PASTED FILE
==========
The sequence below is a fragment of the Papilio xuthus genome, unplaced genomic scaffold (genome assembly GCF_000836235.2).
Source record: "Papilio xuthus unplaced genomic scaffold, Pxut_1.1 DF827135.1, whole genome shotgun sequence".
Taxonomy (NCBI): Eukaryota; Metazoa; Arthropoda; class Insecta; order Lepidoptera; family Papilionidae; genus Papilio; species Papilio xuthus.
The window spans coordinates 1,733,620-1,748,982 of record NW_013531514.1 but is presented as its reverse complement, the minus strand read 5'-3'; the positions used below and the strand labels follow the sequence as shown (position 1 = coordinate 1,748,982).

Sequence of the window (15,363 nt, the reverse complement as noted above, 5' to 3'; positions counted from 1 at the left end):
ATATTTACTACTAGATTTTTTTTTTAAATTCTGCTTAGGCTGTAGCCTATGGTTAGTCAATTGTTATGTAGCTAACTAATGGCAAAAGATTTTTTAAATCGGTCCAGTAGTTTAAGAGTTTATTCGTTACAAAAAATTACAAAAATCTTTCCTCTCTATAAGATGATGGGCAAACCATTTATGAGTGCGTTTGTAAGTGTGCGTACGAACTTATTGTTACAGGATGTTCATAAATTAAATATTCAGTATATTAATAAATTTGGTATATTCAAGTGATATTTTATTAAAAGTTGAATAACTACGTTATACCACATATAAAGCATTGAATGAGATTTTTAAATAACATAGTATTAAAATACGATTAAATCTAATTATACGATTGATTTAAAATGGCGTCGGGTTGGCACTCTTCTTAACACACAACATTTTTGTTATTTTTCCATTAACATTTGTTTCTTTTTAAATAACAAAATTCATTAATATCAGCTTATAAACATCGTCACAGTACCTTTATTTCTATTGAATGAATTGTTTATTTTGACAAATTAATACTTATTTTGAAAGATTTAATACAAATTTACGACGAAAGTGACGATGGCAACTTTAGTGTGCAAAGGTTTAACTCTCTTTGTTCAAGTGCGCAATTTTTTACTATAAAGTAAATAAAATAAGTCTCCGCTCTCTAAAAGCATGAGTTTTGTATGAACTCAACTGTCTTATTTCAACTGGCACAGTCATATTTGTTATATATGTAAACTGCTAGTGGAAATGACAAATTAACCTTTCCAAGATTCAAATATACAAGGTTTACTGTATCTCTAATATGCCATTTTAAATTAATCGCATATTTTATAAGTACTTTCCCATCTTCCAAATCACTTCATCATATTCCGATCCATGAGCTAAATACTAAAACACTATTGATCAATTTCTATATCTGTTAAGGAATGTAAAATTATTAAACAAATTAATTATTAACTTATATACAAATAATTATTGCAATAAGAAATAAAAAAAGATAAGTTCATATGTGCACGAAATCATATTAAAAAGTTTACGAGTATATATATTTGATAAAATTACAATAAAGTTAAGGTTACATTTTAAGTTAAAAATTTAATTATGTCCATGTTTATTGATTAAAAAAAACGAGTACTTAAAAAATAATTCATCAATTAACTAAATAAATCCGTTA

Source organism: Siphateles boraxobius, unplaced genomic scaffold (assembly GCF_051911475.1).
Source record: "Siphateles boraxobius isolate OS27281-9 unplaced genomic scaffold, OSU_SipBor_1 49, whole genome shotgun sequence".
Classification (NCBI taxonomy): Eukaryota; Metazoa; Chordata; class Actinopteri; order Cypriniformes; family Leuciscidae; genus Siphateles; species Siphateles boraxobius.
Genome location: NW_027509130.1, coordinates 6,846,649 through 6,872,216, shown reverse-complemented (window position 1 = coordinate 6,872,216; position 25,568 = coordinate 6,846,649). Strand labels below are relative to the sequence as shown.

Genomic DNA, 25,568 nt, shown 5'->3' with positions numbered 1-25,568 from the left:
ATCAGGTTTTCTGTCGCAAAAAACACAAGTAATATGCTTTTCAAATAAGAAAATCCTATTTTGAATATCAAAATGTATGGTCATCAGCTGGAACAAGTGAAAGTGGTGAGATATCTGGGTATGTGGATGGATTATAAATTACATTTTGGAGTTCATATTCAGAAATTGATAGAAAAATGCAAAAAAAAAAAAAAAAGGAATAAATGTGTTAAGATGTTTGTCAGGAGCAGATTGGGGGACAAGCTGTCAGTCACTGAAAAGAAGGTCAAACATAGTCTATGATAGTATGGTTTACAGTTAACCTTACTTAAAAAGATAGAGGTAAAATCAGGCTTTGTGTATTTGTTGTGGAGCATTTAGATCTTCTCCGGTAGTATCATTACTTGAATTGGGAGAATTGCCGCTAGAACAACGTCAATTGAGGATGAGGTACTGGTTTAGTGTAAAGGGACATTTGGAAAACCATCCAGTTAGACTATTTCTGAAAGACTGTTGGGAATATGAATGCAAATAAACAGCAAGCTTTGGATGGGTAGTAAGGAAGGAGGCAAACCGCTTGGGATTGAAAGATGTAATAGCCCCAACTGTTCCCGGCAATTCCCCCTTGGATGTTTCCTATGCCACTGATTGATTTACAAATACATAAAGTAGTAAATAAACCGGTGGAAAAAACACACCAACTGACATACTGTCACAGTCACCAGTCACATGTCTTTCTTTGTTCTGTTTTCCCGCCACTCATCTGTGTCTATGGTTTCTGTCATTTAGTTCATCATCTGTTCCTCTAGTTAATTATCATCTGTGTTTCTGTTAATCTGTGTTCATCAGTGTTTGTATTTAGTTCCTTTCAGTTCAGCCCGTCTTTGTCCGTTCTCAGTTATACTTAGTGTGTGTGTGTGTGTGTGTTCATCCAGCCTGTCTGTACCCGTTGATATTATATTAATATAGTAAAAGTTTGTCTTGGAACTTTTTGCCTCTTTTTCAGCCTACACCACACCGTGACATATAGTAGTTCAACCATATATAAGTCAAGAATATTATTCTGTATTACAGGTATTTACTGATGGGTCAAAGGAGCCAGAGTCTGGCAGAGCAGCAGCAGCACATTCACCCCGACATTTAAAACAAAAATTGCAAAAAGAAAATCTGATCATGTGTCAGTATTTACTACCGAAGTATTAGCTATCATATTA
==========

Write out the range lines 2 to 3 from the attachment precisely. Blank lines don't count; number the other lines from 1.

Source record: "Papilio xuthus unplaced genomic scaffold, Pxut_1.1 DF827135.1, whole genome shotgun sequence".
Taxonomy (NCBI): Eukaryota; Metazoa; Arthropoda; class Insecta; order Lepidoptera; family Papilionidae; genus Papilio; species Papilio xuthus.